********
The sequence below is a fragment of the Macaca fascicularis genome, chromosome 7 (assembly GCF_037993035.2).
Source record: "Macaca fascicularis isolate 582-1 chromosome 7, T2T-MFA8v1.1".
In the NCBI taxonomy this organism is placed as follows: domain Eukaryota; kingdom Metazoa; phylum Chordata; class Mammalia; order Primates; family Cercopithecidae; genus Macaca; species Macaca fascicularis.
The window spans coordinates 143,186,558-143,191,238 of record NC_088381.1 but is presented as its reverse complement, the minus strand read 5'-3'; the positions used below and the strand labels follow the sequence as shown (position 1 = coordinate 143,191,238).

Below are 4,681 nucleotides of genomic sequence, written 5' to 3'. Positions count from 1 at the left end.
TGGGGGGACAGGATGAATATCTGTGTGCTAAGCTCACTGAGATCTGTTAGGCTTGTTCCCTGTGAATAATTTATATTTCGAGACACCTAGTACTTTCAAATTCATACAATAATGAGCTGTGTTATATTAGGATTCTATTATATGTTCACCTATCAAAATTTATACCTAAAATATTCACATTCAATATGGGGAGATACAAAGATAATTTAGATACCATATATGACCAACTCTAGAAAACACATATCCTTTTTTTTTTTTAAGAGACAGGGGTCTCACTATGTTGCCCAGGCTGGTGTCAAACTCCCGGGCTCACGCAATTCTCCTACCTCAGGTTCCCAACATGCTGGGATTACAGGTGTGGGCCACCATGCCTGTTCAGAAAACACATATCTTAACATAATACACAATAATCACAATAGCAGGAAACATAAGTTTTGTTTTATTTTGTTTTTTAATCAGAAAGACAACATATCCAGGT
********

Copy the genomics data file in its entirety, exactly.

The sequence below is a fragment of the Macaca fascicularis genome, chromosome 7 (assembly GCF_037993035.2).
Source record: "Macaca fascicularis isolate 582-1 chromosome 7, T2T-MFA8v1.1".
In the NCBI taxonomy this organism is placed as follows: domain Eukaryota; kingdom Metazoa; phylum Chordata; class Mammalia; order Primates; family Cercopithecidae; genus Macaca; species Macaca fascicularis.
The window spans coordinates 143,186,558-143,191,238 of record NC_088381.1 but is presented as its reverse complement, the minus strand read 5'-3'; the positions used below and the strand labels follow the sequence as shown (position 1 = coordinate 143,191,238).

Below are 4,681 nucleotides of genomic sequence, written 5' to 3'. Positions count from 1 at the left end.
TGGGGGGACAGGATGAATATCTGTGTGCTAAGCTCACTGAGATCTGTTAGGCTTGTTCCCTGTGAATAATTTATATTTCGAGACACCTAGTACTTTCAAATTCATACAATAATGAGCTGTGTTATATTAGGATTCTATTATATGTTCACCTATCAAAATTTATACCTAAAATATTCACATTCAATATGGGGAGATACAAAGATAATTTAGATACCATATATGACCAACTCTAGAAAACACATATCCTTTTTTTTTTTTAAGAGACAGGGGTCTCACTATGTTGCCCAGGCTGGTGTCAAACTCCCGGGCTCACGCAATTCTCCTACCTCAGGTTCCCAACATGCTGGGATTACAGGTGTGGGCCACCATGCCTGTTCAGAAAACACATATCTTAACATAATACACAATAATCACAATAGCAGGAAACATAAGTTTTGTTTTATTTTGTTTTTTAATCAGAAAGACAACATATCCAGGT